March News 2017
A rubbish reality
Back in 2015, Rose Hill News covered a story regarding the problem of local fly-tipping in the Rivermead Nature park in Rose Hill (see below).
Following on from this, we went along to see how the Wild Oxford project is getting on and whether or not the fly-tipping situation has got any better.
Andy Gunn, the Wild Oxford Project Officer met with us in Rivermead to discuss whether or not the fly-tipping had reduced.
We arrived and were greeted with a huge pile of rubbish at the entrance of Rivermead that was collected by the twelve volunteers who were on the site that day, (see photo’s below).
When asked about the litter situation, Andy said: “I think it has improved in terms of general litter, I don’t think its people dropping litter as they’re walking through, it’s more fly-tipping that’s still a big problem. Somebody’s also come down and tipped out paint, not only is it bad to tip it on the site, but it’s probably the worst place they could put it because it’s going into the water, so fly-tipping is more of an issue with the bigger and more dangerous hazardous things.”
We discussed the prospect of asking the Council to install bins at the entrance of the park and concluded this could be a talking point at the next local Tenants and Residents Association (TRA) meeting.
Eleanor Watts from Rose Hill & Iffley Low Carbon Group said:
“Today volunteers generously gave up their Saturday to help with clearing the area as well as the car seats, paint-tins and trolleys that have been dumped in Rivermead Nature Reserve. As some residents don’t have cars to take their rubbish to the recycling centre, I would request the City Council to put two large bins (one green, one blue) outside the entrance. Then fly-tippers will have a last chance to dispose of rubbish safely before they mess up the most beautiful part of Rose Hill.”
Andy also spoke of the frustrations and difficulties faced trying to find those responsible for dumping the waste: “I think it’s very difficult because it’s so hard to catch people who are doing that, and if people have that kind of mentality there’s not a lot of care and respect there.”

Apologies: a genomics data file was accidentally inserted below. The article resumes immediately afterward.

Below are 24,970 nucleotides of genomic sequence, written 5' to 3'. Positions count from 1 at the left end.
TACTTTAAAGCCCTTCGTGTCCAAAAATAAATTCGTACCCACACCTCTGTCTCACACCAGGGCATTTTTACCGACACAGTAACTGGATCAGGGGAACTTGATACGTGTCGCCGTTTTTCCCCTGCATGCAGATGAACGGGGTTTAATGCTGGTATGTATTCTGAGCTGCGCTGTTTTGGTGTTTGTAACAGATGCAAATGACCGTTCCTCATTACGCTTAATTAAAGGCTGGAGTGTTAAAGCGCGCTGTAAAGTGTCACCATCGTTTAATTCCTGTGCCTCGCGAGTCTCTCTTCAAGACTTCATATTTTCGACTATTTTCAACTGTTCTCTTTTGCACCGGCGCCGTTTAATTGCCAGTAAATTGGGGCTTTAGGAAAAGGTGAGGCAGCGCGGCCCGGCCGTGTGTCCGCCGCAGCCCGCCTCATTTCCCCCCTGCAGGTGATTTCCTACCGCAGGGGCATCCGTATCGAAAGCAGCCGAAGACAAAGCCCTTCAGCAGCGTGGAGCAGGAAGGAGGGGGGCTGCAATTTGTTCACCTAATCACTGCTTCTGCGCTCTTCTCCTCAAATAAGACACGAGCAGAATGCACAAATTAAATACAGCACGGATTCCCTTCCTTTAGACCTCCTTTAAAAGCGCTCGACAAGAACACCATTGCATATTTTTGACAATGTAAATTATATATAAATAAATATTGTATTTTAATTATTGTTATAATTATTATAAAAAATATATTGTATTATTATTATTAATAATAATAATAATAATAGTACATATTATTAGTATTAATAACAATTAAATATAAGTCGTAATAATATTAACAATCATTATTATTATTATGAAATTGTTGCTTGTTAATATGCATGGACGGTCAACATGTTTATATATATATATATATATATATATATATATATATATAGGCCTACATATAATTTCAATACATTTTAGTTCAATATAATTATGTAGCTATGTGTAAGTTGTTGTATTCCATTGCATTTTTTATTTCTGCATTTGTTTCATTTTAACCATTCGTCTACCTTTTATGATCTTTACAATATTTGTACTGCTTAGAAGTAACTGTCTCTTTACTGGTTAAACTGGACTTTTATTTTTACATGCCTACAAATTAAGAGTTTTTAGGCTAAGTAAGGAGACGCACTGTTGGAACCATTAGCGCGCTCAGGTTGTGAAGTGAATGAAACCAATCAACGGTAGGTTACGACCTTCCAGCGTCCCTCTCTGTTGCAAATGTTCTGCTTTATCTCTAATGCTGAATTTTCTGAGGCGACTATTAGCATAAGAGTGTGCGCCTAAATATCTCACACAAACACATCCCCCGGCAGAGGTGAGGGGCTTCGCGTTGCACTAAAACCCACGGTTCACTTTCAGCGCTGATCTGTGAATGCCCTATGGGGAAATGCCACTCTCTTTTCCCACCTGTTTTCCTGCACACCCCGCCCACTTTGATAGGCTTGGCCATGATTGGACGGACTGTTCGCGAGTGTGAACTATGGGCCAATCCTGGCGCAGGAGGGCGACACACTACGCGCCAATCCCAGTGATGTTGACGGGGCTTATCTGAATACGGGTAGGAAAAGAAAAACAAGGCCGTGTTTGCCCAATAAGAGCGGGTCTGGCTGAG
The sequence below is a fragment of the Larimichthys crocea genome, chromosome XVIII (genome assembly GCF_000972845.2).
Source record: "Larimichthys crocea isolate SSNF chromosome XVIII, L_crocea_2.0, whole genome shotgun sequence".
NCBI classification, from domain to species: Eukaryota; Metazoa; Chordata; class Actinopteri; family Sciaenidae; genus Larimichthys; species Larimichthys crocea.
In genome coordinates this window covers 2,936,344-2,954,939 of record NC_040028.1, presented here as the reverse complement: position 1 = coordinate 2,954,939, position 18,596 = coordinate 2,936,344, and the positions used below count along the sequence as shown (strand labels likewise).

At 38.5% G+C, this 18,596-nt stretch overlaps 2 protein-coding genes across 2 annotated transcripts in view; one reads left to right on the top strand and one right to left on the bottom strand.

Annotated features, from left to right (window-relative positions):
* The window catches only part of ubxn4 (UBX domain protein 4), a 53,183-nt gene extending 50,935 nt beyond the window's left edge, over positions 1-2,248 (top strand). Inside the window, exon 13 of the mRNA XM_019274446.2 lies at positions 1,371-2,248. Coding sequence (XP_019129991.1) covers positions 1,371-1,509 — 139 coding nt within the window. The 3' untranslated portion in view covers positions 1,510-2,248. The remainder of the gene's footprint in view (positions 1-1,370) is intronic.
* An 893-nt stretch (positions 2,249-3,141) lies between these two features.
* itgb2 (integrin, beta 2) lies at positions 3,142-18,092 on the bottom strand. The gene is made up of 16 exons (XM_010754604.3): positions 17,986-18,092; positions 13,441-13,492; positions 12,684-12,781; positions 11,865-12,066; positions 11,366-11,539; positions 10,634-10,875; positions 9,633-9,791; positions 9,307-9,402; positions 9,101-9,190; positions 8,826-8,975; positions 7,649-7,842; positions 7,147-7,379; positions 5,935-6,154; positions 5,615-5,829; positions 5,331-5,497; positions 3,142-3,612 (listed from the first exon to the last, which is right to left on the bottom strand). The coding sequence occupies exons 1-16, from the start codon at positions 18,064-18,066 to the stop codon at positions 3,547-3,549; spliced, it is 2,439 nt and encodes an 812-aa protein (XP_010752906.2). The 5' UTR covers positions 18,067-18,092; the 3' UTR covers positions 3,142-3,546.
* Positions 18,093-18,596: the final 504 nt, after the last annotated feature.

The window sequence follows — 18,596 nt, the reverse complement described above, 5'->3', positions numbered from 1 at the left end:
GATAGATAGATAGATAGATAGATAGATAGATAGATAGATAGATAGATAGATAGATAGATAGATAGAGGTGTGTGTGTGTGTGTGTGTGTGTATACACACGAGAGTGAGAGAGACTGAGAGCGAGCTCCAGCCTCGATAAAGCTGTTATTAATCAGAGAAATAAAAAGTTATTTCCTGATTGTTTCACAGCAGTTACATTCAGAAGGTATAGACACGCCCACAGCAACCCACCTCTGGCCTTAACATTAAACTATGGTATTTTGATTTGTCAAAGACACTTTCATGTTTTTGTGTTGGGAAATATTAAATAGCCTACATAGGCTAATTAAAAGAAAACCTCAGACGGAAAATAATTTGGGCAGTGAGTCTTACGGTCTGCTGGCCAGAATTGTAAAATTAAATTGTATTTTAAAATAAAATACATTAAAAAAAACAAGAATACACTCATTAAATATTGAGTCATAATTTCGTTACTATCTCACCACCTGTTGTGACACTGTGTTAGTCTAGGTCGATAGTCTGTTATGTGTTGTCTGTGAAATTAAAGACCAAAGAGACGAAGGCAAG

Aside from the litter problem in Rivermead, Andy and the team have been hard at work over the years clearing and opening up the space for the nature and its inhabitants:
“We’ve been cutting this area for the last three years and we’ve found that a lot of the more unusual species are starting to come back, there’s lots of things coming up that weren’t there before because it was all covered in shrub. Also along the footpath we’ve opened up the banks behind the houses to create areas for amphibians. That’s an area where grass snakes would use to bask in the Summer.”
When also asked about what impact they hope their work will have on Rose Hill residents, Andy said: “We hope [the project] will be beneficial in terms of making the area safe, by opening up these areas it makes people feel a bit more welcome and safe when they come here.”
Residents are encouraged to not only look out for fly-tippers, but to also come down to Rivermead to physically help out with the project or to just come and find out more about what they do.
“There’s opportunities to come and volunteer, we’re here once every six weeks at the moment and people are always welcome to come along and help or have a chat, bring the kids down and learn about things”, said Andy.
For more information about the Wild Oxford project visit: Berks, Bucks & Oxon
Oxford City Council also advise people to report fly tipping:
“We enforce the law on fly-tipping on public land but to enable us to do this we need proof showing that the dumped items belong to the person that has put them there.”
Have you caught fly-tippers in the act? Or if you think the installation of bins in Rivermead is a good idea then contact us, or if you need directing to any further information comment below: